jSyncManager History

The jSyncManager Project has a long, and somewhat troubled history.

The project initially began forming in my mind in 1997.  At the time, I owned a PalmPilot Professional, that I had been given earlier that summer at my summer job at an ISP called "Internet Direct" in Toronto, Ontario, Canada.  At home, all of my computers (at the time) were running IBM's OS/2 WARP v4.  I was also working toward completing my Honours B.Sc. in Computer Science at Brock University in St. Catharines, Ontario.  As there was no decent Palm synchronization software for OS/2 at the time, and as I was looking forward towards making a proposal for my Honours Thesis, I decided to undertake the task of creating such software myself.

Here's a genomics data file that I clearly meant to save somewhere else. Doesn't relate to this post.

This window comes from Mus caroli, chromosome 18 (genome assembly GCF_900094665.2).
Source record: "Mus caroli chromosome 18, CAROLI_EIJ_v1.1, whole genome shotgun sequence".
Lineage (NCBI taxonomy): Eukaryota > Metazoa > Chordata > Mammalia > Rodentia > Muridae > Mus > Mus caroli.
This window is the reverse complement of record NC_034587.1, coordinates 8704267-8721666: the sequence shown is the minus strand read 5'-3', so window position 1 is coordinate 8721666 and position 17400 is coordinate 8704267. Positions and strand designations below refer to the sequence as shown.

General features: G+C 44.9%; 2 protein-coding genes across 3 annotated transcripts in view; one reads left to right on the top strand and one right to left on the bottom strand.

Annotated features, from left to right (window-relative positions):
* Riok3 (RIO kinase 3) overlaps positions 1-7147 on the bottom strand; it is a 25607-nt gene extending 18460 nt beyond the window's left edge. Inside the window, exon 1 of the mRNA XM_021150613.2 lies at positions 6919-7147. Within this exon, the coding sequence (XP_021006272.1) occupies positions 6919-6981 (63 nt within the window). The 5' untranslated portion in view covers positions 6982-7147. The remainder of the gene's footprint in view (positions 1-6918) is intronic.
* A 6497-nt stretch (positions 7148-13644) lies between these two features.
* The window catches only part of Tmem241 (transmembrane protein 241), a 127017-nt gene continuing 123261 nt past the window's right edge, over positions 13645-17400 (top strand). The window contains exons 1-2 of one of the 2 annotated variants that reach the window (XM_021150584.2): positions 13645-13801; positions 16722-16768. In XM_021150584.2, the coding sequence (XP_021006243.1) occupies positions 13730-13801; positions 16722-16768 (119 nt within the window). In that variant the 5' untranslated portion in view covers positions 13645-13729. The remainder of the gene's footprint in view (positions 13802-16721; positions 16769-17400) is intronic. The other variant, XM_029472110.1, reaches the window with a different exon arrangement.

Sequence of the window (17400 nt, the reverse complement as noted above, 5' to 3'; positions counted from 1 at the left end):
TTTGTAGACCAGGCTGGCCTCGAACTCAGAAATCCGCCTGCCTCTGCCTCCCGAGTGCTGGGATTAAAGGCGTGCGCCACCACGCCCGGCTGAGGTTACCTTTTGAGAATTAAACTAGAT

I had a choice to make at this juncture:  I could either write a native OS/2 program to do the job, and target a small audience that excluded everyone else, or I could think bigger, and work in a cross-platform environment where my code could be run as-is on a variety of different environments, including all of those that weren't being targeted by Palm.  I decided on the latter, and choose to do everything in Java.

At the time I started, there was no mechanism to communicate with hardware ports in Java, so when I pitched my proposal to members of Brock's Computer Science Department, I decided to break it into two separate projects: